Tuesday, November 22, 2011

Lost: One Stray Owner

Looking foolish next to the tree in a one o'clock rain: 

umbrella aloft, the leash in my other hand- 

I wanted my late-coming neighbor to understand 

that dogs are worth the expense, inconvenience, and pain;
their tails are truthful, no coiled rebellion beneath 
a loving look; they are quick to kiss you, and quick 

to fetch for you, and-should you raise a stick 

threateningly-they are quick to show their teeth;

and better still (but this I never revealed),
when you bring downfall home, the death of a hope, 

their nonchalant manner does more for you than a drink; 

and best of all, when triumph's to be unsealed, 

such lack of respect they show for the envelope, 

-your fingers halt, the brain cools, and you think.

                                    Dogs in Rumshinsky’s Hat and House of Buttons by Aaron Kramer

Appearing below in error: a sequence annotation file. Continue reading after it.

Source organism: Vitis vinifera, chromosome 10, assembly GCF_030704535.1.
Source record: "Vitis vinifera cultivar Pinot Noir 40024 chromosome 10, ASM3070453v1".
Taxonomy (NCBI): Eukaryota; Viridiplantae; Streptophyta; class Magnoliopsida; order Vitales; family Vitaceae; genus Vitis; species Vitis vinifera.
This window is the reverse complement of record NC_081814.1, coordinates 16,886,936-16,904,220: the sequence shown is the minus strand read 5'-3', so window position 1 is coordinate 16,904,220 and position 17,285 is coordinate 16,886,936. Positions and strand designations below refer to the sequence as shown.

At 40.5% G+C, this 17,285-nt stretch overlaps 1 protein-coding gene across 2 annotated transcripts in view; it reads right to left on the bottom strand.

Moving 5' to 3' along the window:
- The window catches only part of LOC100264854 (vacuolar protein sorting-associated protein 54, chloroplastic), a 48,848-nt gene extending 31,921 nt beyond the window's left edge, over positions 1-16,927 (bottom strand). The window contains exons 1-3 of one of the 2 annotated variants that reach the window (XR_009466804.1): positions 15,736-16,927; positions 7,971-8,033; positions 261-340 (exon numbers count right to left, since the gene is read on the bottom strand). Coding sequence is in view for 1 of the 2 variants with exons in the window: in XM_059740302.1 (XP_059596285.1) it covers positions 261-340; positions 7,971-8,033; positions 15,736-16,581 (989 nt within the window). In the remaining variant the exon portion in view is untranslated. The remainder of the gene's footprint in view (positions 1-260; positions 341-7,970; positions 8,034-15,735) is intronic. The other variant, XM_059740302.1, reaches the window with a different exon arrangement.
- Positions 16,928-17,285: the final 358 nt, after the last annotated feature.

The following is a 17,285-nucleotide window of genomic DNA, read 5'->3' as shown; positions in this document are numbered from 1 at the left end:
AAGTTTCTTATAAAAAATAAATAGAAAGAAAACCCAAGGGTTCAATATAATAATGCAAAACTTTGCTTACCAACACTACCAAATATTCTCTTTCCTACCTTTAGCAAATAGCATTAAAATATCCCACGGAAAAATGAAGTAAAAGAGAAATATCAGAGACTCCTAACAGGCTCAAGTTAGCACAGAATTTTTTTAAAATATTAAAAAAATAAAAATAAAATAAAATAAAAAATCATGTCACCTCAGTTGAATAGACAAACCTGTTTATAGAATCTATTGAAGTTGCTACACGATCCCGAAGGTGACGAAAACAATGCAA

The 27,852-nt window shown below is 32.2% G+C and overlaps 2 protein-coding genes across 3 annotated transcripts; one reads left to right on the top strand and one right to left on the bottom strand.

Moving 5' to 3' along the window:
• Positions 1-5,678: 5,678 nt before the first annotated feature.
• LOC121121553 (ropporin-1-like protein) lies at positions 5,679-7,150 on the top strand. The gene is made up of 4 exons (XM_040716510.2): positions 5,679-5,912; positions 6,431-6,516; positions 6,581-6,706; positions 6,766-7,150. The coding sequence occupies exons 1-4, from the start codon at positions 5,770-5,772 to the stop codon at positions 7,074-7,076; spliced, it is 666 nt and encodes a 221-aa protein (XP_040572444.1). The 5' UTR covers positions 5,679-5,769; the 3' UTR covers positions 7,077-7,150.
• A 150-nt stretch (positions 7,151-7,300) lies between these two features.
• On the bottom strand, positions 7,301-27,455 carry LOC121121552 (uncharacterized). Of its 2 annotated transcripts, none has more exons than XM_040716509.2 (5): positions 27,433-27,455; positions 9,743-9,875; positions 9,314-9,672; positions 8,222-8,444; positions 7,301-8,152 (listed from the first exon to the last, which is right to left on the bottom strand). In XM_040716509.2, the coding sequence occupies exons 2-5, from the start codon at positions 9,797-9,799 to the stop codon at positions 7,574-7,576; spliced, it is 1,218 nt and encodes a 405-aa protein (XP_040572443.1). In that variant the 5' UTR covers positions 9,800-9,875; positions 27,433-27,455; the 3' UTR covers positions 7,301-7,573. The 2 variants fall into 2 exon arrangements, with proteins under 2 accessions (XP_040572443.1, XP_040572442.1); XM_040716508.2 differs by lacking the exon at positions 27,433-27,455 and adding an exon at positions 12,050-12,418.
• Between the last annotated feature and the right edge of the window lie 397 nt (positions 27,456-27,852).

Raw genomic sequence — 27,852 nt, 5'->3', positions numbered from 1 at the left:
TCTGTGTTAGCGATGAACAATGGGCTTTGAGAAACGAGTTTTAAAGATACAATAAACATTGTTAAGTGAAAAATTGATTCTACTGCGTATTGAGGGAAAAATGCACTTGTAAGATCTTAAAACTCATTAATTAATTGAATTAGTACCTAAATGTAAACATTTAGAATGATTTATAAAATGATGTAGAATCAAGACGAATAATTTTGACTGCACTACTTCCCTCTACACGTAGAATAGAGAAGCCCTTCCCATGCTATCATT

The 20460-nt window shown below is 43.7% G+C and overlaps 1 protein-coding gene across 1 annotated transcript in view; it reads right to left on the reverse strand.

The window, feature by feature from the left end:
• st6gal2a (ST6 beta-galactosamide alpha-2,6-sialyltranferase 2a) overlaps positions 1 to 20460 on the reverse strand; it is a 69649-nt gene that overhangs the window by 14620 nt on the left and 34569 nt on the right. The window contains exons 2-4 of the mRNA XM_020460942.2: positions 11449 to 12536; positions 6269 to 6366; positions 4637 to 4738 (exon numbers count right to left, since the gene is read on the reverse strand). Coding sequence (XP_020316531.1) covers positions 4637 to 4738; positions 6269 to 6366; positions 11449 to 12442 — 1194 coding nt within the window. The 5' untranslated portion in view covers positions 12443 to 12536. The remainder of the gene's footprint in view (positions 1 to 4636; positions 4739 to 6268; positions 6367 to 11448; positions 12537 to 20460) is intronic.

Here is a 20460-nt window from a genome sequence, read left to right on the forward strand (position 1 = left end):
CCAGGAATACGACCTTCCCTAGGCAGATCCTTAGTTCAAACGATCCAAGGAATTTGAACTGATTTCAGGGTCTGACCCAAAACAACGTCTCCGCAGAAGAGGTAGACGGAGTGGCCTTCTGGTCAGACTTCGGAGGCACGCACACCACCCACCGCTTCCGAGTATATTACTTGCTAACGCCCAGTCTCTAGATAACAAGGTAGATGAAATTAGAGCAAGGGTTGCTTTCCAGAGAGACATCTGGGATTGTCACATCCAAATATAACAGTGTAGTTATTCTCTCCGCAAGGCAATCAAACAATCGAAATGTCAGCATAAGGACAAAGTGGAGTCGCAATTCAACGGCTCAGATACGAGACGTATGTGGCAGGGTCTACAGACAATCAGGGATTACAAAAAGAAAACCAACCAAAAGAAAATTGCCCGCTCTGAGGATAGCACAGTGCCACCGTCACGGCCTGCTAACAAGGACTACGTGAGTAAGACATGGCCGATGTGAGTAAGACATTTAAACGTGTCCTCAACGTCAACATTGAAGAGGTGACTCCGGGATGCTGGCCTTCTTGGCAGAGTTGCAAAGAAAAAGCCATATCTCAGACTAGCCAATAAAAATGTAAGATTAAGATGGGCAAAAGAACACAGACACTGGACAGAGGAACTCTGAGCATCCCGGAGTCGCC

She was really my first ever dog.  Sure I had childhood ones but they were family dogs; I couldn’t really claim ownership.  I always had cats.  Every size, shape, personality and color.  One even got me kicked out of my dormitory in college.  I was such a rebel.

The decision to get a dog was an easy one.  I was working nights and home alone during the day with my developmentally delayed daughter.  It was lonely, scary and I needed company. Her thrice weekly physical, occupational and speech therapists were often the only adult contact during the day.  I looked into therapy dogs or near therapy dogs-the ones that don’t quite make the top tier- but the wait was at least three to four years.  I am patient but not that patient.

I knew I wanted a Labrador.  Their temperament and the short hair had a certain appeal.  And I knew I couldn’t handle a puppy.  Blessed be the various Labrador Rescue websites. I inquired about one dog, a “gentle giant” but he was already promised to another family.  Weeks went by when another dog popped up.  Her name not only described her coat color but also a popular "fireside alcoholic drink”. She apparently had puppies at one point and was found wandering the streets. 

I quickly called the foster mother.   She described that she was a sheer delight in the house with her other two larger male dogs but she was alpha to those beta males. That had a certain appeal. The boys always allowed her to eat first.  She was a snuggler, gentle but protective of children.  Also good with cats. But then she said the magic words “I’m going to miss her.”